The Venice Baroque Orchestra and Andrea Marcon know their ways
in Vivaldi's oeuvre as their many recordings show, and Simone
Kermes is a brilliant and expressive singer. This orchestra and
this singer seem to be a winning combination in recordings of
vocal music by Vivaldi. They worked together in the pasticcio
Andromeda liberata, to which Vivaldi also contributed,
and the result was most impressive. In these two recordings, which
going by their titles seem to be a diptych, the result varies:
the recording of motets is rather disappointing, but the arias
from Vivaldi's operas fare much better.
The word 'motet' in Vivaldi's time is generally used for a non-liturgical
text in Latin, which could be used at several moments during
the liturgy, sometimes as substitute for an antiphon. Formally
they are close to the secular cantata, and musically the difference
between Vivaldi's motets and his cantatas isn't substantial
either. Vivaldi's motets always contain two da capo arias,
separated by a recitative, and close with an extended and
brilliant 'alleluia'. Here, and in at least one of the arias
the singer is given the opportunity to show his or her skills.
This doesn't mean the motets are nothing more than vehicles
for the singer to demonstrate his virtuosity. Their religious
content is clear and should not be overlooked.
The motets on the disc 'Amor sacro' span a large part of Vivaldi's
career. The earliest is 'Nulla in mundo pax sincera', which
dates from the 1710s. At that time Vivaldi started to write
motets when he acted as substitute choirmaster for the Ospedale
della Pietà in Venice. The first aria, which declares Jesus
as the only source of peace, is written in a siciliano rhythm,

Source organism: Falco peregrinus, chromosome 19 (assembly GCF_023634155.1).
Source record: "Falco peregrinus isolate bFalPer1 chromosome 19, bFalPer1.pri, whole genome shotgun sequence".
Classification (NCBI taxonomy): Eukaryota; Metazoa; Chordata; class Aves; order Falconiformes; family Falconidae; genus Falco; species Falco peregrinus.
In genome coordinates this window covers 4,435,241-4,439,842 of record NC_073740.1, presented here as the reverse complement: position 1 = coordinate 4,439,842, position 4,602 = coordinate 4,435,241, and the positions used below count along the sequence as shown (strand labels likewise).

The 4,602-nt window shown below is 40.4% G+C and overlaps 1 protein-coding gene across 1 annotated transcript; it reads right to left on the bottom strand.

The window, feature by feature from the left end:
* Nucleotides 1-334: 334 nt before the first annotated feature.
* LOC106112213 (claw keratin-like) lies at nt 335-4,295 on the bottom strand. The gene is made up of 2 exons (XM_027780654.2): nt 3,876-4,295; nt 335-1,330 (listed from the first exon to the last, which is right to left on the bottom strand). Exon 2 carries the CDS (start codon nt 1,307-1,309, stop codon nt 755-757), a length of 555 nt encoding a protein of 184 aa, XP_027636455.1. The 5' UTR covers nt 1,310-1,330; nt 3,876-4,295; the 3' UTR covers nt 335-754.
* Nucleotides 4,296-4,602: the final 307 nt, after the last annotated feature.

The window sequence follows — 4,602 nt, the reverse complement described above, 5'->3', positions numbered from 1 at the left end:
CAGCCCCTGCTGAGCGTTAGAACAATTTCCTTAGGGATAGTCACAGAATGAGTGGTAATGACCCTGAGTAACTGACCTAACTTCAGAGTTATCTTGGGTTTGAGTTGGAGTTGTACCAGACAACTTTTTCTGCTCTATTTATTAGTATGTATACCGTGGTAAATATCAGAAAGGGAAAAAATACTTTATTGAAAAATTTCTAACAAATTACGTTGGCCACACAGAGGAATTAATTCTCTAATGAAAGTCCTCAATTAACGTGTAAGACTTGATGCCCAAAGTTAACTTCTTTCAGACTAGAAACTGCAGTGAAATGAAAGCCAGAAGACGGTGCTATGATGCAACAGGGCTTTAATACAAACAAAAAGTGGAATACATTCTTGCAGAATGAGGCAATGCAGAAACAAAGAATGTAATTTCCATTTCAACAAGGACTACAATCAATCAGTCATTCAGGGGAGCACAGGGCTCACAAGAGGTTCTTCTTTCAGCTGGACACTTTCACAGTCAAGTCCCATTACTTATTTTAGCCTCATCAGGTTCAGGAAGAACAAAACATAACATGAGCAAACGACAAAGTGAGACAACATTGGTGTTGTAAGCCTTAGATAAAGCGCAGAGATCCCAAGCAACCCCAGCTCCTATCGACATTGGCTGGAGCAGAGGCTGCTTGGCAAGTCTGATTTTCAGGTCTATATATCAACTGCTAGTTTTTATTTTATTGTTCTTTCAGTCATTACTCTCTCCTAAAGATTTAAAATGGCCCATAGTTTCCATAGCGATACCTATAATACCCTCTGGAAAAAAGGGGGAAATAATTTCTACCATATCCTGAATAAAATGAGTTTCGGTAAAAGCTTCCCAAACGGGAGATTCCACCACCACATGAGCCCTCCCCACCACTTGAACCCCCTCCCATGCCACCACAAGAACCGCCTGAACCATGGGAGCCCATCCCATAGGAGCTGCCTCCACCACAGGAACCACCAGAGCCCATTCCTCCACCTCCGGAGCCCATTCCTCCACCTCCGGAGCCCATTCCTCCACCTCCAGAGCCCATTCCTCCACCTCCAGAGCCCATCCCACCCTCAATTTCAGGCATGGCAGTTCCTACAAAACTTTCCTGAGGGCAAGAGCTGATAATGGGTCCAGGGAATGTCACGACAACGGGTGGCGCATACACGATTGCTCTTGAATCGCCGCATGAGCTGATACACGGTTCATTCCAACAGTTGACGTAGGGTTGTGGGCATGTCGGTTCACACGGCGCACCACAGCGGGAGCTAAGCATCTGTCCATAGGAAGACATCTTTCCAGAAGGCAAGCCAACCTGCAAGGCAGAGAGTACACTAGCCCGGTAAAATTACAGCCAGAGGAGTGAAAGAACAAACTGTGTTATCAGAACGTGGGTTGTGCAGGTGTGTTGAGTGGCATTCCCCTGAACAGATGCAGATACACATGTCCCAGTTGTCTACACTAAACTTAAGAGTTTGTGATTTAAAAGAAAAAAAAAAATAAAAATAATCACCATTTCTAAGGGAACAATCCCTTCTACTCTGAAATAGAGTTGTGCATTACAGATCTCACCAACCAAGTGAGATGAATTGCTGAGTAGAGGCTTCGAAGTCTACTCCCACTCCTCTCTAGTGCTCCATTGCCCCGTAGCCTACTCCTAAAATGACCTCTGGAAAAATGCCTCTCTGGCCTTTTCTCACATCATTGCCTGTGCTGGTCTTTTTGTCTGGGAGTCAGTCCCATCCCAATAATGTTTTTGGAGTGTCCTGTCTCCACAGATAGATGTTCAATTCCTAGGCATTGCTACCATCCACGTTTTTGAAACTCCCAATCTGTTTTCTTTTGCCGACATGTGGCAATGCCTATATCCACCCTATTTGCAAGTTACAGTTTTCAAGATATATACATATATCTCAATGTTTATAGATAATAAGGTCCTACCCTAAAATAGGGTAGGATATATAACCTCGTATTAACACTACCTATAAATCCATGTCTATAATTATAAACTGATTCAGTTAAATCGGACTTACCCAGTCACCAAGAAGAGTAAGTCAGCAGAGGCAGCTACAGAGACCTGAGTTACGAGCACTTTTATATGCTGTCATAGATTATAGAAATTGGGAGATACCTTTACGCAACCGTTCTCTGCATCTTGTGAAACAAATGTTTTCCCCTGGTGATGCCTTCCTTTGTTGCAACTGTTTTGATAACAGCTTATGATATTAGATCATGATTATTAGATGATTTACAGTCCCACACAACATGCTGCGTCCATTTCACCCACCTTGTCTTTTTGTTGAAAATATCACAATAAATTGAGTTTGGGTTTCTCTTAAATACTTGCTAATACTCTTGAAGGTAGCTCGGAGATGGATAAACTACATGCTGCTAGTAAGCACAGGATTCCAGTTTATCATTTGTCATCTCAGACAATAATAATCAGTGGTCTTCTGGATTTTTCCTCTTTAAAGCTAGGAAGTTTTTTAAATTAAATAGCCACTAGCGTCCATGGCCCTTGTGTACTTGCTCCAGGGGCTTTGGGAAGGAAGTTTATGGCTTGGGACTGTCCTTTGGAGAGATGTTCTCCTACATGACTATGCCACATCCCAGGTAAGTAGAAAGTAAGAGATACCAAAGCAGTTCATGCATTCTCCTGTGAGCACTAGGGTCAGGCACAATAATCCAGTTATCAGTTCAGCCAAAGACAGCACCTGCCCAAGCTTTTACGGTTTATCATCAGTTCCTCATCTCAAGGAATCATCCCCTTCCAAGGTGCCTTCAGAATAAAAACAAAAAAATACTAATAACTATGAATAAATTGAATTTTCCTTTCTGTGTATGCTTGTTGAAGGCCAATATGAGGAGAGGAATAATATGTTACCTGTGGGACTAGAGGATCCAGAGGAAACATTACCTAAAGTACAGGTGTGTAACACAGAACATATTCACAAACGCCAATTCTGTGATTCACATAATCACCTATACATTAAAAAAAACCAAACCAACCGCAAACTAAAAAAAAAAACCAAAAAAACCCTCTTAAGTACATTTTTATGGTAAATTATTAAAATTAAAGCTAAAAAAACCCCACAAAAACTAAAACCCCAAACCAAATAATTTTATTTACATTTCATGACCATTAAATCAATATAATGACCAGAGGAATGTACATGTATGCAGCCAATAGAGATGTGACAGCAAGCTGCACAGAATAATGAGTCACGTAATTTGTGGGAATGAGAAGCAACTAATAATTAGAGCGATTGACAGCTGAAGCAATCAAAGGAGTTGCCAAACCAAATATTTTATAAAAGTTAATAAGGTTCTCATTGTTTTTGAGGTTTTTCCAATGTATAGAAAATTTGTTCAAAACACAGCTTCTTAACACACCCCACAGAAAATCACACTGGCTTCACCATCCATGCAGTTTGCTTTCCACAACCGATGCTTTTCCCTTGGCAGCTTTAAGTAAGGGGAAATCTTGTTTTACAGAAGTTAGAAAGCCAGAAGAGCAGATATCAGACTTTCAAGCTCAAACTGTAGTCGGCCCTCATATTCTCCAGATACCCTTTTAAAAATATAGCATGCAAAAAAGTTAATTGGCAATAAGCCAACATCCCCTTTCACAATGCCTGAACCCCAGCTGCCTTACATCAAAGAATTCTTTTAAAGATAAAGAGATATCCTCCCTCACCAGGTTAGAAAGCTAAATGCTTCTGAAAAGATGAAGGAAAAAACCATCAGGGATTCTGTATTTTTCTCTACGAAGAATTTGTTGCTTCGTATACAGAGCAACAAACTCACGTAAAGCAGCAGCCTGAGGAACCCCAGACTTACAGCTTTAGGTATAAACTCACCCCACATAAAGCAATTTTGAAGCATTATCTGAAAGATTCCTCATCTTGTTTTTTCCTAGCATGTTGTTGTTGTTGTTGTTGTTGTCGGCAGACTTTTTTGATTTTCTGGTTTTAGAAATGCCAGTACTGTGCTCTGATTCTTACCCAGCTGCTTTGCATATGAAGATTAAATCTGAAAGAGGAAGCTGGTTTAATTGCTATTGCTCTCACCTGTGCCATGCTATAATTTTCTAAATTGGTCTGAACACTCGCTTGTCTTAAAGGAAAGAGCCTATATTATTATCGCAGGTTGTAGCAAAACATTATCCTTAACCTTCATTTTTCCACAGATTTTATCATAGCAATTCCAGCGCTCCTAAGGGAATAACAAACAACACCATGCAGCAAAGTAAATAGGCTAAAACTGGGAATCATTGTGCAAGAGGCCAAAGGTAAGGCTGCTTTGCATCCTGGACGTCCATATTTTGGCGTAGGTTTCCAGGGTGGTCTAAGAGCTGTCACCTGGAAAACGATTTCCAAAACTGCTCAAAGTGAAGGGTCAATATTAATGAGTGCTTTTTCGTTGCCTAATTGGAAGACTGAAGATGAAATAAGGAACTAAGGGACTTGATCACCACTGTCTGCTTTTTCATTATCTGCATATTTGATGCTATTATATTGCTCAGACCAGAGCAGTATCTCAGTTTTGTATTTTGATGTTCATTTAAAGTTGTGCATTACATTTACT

which doesn't quite come out here due to a lack of accents
in both the voice and the orchestra.
The disc opens with the motet 'In furore iustissimae irae', which dates
from the 1720s. It was written while Vivaldi stayed in Rome
during the carnival season 1723-24. The motet begins with
an aria in the style of an operatic 'rage aria', expressing
God's wrath: "In the fury of most just wrath you show
your divine power". This kind of arias don't ask for
every word and every note being thrown out as loudly as possible.
But that is what is happening: there is little room for differentiation
here. Ms Kermes' singing is a bit stiff and doesn't flow naturally.
The following recitative isn't as expressive as the text asks
for: "Most pious Father of pity, spare me, a sorrowful,
languishing sinner, o most sweet Jesus". And in the aria
'Tunc meus fletus' I am not particularly impressed by the
ornamentation, which is not very imaginative or varied.
The two remaining motets are very much alike. "Both motets employ
a metaphor frequently encountered in the world of operatic
arias: a ship in storm seas, buffeted by winds and waves,
that desperately seeks calm waters and a safe haven. The unruly
elements represent the trials and tribulations of life, while
the harbour stands for inner peace and salvation," Michael
Talbot writes in the booklet. Both motets were written for
the court in Dresden, with which Vivaldi had very good connections.
The effects Vivaldi uses in the orchestral score to illustrate
the text come out rather well, but I'm far less happy with
the singing. The emotional character of the arias isn't fully
explored; for instance the last aria of 'Sum in medio tempestatum':
"Always sad, sorrowful, sighing and sobbing, I am happy,
I am blessed." Ms Kermes fails to communicate the required
For some reason Ms Kermes seems to feel much more at home in the arias
from Vivaldi's operas collected on the second disc, entitled
'Amor profano'. At first I assumed this disc was devoted to
secular cantatas, but what we get are arias some of which
are recorded here for the first time.
It has been about ten years since the world has realised that Vivaldi
was quite a prominent opera composer and that he wrote a large
number of operas. Right now we are in the middle of a process
of rediscovering these operas. The series of recordings by
the French label Naïve, in its Vivaldi edition, reveals the